This forum thread: Backdoor Both -- please contribute has a lot of information on how to minimize tax impacts. I don't know how to incorporate the information (if it should be incorporated?), nor how to address the lack of cited sources.
--LadyGeek 19:10, 27 November 2011 (CST)
--LadyGeek 19:53, 28 November 2011 (CST)
Reader feedback: "I didn't know you could "ro...
"I didn't know you could "roll-in" a rollover" IRA back into some employers 401(k) plans?
Blbarnitz 11:24, 27 December 2013 (CST)
This is a comment about rolling an IRA into an employer's 401(k) plan. It depends on the employer plan, the topic is out-of-scope for this article.--LadyGeek 21:20, 30 January 2014 (CST)
Reader feedback: Let me suggest to slightly c...
Let me suggest to slightly change the title of the Wiki page to "Backdoor Roth IRA Contribution". Or maybe "Roth IRA Backdoor Contribution" would be better English. Call me silly, but I had the misperception that this was a one-time mechanism to open a Roth and transfer money on it. I had not perceived that this is actually a contribution mechanism that you can use as many times as you wish. Nothing is wrong in the text in this respect, it was just a misperception, but it seems to me that making the title more specific would help. Many thanks once again to the editors of those great Wiki pages. Siamond.
Blbarnitz 15:33, 11 January 2014 (CST)
While the concept of a backdoor Roth IRA is about contribution methodology, changing the title assumes one already knows that fact. New investors may be mislead with "contribution" in the title. --LadyGeek 21:20, 30 January 2014 (CST)
Reader feedback: I'd like to be able to email...
I'd like to be able to email this page to a friend. Looks like the process is to copy and paste the web address.
The PDF links are at the bottom left-menu under "Print/export." --LadyGeek 21:59, 17 March 2014 (CDT)
Reader feedback: Taxes for back door contribu...
Taxes for back door contributions made after January 1st
Your 2013 TIRA contributions need to be entered in 2013 return. Those contributions are likely to be non-deductible if you were both covered by employer plan and have income that is too high for Roth IRA contributions. The tax software will track the non-deductible contributions in form 8606. Assuming you didn't do any Roth conversions or IRA withdrawals in calendar 2013, that IRA basis will carry forward to next tax year.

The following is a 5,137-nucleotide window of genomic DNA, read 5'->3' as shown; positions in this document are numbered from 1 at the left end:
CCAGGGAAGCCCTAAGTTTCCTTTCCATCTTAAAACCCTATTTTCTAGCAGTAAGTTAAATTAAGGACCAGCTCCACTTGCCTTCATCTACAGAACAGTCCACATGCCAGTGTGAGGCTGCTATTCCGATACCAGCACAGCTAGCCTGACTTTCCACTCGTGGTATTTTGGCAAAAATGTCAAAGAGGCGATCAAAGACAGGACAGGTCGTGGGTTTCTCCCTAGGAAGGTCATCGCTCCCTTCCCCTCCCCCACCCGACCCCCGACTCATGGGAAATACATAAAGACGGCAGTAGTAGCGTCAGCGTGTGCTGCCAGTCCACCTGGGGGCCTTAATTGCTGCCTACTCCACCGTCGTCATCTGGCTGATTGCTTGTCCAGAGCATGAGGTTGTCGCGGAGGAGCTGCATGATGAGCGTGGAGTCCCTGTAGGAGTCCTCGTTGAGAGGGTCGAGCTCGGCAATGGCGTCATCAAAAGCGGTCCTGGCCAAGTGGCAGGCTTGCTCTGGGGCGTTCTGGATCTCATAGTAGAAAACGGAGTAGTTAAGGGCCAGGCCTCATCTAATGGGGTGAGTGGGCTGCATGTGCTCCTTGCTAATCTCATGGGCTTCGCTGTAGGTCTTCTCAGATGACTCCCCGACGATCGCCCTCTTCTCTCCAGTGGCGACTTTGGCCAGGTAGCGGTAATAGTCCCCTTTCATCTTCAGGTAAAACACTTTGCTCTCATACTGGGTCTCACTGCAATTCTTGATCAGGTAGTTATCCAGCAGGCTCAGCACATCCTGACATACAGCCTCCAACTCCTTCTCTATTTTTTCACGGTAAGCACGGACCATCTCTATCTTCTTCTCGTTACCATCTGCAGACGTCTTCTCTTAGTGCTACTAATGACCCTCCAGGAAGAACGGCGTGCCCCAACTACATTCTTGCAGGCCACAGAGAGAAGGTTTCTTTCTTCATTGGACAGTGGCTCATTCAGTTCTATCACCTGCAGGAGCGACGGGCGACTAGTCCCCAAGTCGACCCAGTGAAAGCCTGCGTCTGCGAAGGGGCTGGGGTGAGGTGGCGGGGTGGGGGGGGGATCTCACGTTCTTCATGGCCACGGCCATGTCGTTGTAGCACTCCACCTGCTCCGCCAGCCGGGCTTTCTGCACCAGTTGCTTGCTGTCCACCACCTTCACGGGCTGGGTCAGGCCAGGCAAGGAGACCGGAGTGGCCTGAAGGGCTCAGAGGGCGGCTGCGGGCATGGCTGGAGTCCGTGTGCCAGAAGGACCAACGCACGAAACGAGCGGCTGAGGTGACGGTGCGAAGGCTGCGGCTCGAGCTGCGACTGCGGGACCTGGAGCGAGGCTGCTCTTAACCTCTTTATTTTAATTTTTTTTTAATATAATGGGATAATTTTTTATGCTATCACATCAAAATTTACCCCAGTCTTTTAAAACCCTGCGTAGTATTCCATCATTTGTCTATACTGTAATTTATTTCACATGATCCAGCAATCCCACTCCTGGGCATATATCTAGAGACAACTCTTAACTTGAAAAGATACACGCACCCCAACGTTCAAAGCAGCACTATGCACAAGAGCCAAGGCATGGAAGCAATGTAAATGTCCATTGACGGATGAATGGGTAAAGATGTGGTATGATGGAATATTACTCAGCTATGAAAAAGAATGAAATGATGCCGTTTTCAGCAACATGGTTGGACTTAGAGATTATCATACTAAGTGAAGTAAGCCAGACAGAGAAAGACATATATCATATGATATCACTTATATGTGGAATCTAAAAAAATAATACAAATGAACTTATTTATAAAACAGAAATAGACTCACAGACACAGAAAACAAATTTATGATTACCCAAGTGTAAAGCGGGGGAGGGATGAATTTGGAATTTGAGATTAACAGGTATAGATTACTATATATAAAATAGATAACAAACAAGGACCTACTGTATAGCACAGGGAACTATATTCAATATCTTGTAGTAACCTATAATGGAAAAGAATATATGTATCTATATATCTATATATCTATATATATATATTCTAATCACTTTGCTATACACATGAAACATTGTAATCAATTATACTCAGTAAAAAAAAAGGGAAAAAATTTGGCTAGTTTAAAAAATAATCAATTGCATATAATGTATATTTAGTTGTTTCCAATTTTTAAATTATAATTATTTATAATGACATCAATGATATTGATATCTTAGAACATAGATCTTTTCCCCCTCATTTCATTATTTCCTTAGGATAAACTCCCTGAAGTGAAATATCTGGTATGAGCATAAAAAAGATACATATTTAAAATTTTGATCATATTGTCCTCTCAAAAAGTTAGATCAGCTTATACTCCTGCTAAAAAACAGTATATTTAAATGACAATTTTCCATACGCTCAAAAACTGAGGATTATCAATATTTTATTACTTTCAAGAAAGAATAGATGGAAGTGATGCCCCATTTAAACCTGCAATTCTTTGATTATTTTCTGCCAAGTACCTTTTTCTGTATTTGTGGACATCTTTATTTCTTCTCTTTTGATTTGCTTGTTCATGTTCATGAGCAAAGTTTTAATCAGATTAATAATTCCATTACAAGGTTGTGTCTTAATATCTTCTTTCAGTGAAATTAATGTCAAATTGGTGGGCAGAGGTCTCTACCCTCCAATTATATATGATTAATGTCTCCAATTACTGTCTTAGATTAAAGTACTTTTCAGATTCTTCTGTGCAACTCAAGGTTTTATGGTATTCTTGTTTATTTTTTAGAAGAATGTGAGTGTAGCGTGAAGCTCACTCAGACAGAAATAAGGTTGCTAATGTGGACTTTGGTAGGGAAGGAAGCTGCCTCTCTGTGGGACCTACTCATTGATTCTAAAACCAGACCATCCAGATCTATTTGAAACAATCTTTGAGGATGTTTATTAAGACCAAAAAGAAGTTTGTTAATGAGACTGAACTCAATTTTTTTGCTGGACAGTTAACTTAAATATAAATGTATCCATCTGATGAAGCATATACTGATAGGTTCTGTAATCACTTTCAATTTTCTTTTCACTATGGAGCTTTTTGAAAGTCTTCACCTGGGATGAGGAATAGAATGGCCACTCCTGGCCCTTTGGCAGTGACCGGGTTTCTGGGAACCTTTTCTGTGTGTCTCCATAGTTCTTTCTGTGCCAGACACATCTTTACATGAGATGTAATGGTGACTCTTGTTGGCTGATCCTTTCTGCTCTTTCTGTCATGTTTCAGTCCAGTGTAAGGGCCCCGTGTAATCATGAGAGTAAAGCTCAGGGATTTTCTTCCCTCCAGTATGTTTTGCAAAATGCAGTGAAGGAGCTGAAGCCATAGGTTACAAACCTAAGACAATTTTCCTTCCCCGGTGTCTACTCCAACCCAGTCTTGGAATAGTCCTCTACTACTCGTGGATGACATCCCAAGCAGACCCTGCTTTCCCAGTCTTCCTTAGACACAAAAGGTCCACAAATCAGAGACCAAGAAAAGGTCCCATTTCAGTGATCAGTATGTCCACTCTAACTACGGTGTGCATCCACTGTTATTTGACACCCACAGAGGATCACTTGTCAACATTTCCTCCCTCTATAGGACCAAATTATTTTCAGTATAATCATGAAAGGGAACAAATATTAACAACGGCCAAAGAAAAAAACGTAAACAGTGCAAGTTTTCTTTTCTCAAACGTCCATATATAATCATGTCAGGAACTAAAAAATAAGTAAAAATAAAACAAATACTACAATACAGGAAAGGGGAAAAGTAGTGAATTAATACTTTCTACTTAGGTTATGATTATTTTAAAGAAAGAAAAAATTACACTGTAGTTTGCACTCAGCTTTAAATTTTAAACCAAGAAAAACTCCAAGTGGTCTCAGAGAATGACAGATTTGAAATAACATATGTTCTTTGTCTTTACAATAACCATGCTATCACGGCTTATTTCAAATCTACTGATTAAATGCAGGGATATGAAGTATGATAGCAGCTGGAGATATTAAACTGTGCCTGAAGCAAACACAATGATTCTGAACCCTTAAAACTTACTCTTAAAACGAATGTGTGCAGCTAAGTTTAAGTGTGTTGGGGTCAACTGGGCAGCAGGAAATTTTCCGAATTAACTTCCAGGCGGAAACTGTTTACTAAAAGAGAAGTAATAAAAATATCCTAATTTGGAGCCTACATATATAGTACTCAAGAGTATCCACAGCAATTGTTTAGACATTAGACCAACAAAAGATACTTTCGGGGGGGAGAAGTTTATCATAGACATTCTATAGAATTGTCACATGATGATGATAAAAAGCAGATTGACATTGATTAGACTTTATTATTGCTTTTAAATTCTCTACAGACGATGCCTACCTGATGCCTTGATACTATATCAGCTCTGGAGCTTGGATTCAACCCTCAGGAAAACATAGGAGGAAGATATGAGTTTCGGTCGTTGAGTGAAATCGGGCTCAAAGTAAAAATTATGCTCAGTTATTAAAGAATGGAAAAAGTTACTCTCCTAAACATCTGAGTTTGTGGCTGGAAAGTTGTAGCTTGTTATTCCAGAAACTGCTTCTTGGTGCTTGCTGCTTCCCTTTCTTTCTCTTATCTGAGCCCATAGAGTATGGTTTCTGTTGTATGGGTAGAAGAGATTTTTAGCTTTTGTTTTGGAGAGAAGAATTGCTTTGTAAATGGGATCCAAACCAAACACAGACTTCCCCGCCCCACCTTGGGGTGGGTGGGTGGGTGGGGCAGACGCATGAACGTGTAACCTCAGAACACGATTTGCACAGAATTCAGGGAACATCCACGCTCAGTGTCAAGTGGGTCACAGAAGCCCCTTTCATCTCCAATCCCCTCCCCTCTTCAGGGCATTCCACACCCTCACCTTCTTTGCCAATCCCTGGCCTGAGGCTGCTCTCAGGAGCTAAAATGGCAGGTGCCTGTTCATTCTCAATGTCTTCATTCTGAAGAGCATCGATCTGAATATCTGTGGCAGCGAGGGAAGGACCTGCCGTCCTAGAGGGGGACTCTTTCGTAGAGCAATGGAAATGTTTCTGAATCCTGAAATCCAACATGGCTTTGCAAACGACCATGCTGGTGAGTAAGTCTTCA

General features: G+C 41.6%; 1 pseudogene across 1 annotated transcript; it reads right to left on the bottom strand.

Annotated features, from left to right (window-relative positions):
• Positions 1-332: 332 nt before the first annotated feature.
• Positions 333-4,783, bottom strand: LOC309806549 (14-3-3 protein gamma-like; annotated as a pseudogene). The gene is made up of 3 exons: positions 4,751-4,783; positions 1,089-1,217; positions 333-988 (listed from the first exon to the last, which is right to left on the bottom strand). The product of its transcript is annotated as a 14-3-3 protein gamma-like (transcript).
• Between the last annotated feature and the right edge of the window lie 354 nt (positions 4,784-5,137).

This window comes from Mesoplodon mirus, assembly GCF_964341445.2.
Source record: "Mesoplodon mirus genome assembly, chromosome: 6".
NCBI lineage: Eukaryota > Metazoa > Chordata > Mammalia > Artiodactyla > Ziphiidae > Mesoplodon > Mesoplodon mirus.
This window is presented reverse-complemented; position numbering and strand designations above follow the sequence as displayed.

The Roth conversion that you did shortly after your contribution was done in calendar 2014 so that must be handled by your 2014 tax return. The IRA basis from 2013 carried forward to 2014. The conversion will be tax free. If you have sufficient cash to fund 2014 TIRA contributions, you can make them this year and do another full conversion before Dec 31, 2014. If you do this, you will have converted 11K to Roth where 11K was IRA basis. Non-taxable amount = 11K, taxable amount = ZERO.
Thanks to DSInvestor
Blbarnitz 12:02, 5 April 2014 (CDT)
One more link at http://whitecoatinvestor.com/backdoor-roth-ira-tutorial/
I added the link, thanks. LadyGeek 19:42, 19 May 2014 (CDT)
Reader feedback: Can I fund a NEW non-deducta...
Can I fund a NEW non-deductable IRA and then transfer to an EXISTING ROTH???
Peculiar Investor 12:35, 14 January 2015 (CST)
Reader feedback: The section below is wrong....
The section below is wrong. I'm pretty sure it's 75% of the 20,000 that is taxable which would be 15,000 from the conversion. To compute the tax due, you would need to take $5,000 and divide it by $20,000 (the total value of all your traditional IRAs), to get the percentage of the conversion that will be tax-free. In this case, it is 25%. Therefore, the other 75% of your conversion--in this case, $3,750--would be taxable.
Blbarnitz 20:42, 2 March 2015 (CST)
Reader feedback: If non deductible trad ira s...
If non deductible trad ira suffers a loss, tax effect on roth conversion?
Peculiar Investor 11:02, 30 December 2016 (EST)
Reader feedback: What if married? Husband has...
What if married? Husband has no forms of deductible IRA... However, wife does have a deductible IRA from previous employer 401k rollover... Does this mean the husband can still perform the backdoor roth IRA without any tax implications? I understand the wife will have to pay taxes pro - rata basis depending on the amount she has in her deductible IRA... Is the husband safe from tax implications?
Peculiar Investor 10:23, 29 January 2017 (EST)